Devotion for the Week...
It's time for the third installment of our fruit of the Spirit devotion series! If you missed the previous devotions, click to read the introduction and about love.
Today we will look at joy, but first, I want to tell you that I've put off doing a series on the fruit of the Spirit for months because I wasn't quite sure how to write about joy. Not because I don't think Christians should have joy, or because I don't have joy, or because I don't like joy :) No, it was simply a matter of knowing that there are people in the church who suffer from depression and who are sometimes made to feel that they would recover if only they were properly "spiritual." A wonderful speaker named Joanne Goodwin came to our church about a year ago and she talked about when she first started sharing her stories of depression and living with bipolar disorder. She said that there were people who told her she just needed to trust in the Lord for healing...all the while wearing eyeglasses to correct their faulty vision!
I am in no way an expert or a doctor, but it is my understanding that depression is an illness like any other, both beyond the control of the person suffering and able to be treated with medication. I do believe it is possible for God to heal a person with depression, just as He can heal a person with diabetes or cancer or bad eyesight, but the truth is that He often allows us to walk through these things rather than healing us, and walking through something may mean needing medication. So, please, if you think you need help, talk to your doctor!
Having cleared that up, here is our verse for this series of devotions, "But the fruit of the Spirit is love, joy, peace, forbearance, kindness, goodness, faithfulness, gentleness and self-control. Against such things there is no law" (Galatians 5:22,23). Remember I said before that this is not a collection of 9 different fruit that can be produced in a believer's life, but rather one fruit with 9 sides. The Holy Spirit can cause all 9 to grow together in a believer's life if we are willing to listen and obey as the Spirit prompts us to change our behavior.
Aside from the fruit of the Spirit verse in Galatians, the first verse to come to mind when I think about joy seems like a rather odd verse. James wrote, "Consider it pure joy, my brothers and sisters, whenever you face trials of many kinds" (James 1:2). Now, I don't know about you, but I generally don't find that trials of any kind make me joyful! They tend to make me annoyed or sad or angry or scared, depending on what kind of trial we're talking about. There's not much joy in any of that, is there? Thankfully, James explains why we should consider trials to be 'pure joy': "Consider it pure joy, my brothers and sisters, whenever you face trials of many kinds, because you know that the testing of your faith produces perseverance. Let perseverance finish its work so that you may be mature and complete, not lacking anything" (vv. 2-4).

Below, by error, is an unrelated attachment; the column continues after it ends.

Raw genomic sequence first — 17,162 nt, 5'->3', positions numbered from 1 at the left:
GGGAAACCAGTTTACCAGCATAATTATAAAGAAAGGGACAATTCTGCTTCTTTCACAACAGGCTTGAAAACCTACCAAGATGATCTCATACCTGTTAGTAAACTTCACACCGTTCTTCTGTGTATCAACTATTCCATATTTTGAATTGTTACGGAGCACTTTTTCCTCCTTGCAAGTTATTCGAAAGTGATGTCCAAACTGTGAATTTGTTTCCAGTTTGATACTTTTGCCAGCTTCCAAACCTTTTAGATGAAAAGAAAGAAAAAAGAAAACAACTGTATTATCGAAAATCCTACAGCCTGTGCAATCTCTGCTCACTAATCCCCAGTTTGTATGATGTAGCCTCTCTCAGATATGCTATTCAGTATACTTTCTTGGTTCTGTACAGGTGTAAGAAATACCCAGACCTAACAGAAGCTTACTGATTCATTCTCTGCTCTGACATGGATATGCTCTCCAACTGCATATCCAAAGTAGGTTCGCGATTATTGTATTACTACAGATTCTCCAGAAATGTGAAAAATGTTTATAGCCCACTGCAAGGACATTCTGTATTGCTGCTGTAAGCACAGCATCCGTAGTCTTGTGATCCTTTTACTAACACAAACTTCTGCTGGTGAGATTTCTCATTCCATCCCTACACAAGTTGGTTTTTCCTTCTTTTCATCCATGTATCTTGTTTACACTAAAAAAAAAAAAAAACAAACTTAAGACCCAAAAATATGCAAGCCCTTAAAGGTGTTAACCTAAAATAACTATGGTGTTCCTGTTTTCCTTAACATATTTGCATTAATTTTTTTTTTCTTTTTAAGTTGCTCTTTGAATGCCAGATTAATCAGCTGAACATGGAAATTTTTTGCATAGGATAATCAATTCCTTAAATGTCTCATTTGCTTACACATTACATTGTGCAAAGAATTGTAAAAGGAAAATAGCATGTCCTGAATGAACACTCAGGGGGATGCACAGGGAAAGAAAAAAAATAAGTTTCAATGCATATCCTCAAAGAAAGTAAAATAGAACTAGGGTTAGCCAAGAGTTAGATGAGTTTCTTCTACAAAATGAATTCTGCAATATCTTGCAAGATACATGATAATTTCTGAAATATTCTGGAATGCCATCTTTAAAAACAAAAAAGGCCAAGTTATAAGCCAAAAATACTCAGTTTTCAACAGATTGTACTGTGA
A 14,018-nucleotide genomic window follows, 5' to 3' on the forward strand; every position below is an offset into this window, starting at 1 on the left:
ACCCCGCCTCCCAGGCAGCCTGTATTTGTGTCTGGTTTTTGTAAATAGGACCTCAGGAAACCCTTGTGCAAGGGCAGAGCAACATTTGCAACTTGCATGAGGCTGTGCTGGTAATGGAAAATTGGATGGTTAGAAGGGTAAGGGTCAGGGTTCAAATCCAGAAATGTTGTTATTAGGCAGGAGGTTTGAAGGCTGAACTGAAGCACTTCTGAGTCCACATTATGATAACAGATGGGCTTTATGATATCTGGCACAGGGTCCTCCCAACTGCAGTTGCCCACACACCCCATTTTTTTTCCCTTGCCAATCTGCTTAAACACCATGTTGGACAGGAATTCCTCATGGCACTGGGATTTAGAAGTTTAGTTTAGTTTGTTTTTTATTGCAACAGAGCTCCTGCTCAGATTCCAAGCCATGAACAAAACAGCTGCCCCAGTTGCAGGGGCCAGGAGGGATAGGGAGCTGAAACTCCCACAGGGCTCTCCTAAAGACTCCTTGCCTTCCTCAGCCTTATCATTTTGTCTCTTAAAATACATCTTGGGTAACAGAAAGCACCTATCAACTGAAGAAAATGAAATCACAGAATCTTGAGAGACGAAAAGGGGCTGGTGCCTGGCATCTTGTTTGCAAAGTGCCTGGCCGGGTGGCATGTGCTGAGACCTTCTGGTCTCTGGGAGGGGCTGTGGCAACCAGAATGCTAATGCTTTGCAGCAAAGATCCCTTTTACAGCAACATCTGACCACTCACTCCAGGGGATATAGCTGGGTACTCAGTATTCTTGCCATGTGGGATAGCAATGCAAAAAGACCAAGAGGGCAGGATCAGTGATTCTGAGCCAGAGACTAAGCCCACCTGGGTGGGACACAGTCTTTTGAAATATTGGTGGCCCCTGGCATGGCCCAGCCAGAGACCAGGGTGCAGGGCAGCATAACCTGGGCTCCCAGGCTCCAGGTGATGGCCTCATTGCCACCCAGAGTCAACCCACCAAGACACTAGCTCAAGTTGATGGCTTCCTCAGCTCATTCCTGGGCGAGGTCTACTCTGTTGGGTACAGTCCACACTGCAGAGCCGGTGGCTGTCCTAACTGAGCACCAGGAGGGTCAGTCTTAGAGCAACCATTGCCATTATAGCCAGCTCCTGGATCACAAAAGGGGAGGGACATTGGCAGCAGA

In our humanity, what do we usually do when faced with things that aren't going our way? We complain, don't we? We complain and we grumble. Sometimes only a little and sometimes a lot. Sometimes out loud and sometimes only in our own thoughts. Either way, we are focusing on the negative, which is guaranteed to be a joy-stealer. Complaining and grumbling accomplish very little, if anything. They may make us feel better for a moment, but the feeling doesn't last.
Those trials, though? They could be accomplishing something if we'd stop complaining and grumbling about them. James tells us that the trials are testing our faith, which will produce perseverance, which in turn will produce maturity. That sounds like cause for joy!
We are not meant to find joy in the trials themselves. No one feels joy because of an illness or the death of someone they love or financial burdens or trouble at work. Obviously, it is only through God's Spirit that we can consider trials to be joy. If we are focused on Him, focused on enduring those trials while holding tight to our faith in His goodness and His faithfulness, then His Spirit will be at work in our lives. We will develop maturity as believers, and we will find joy even in the hard times.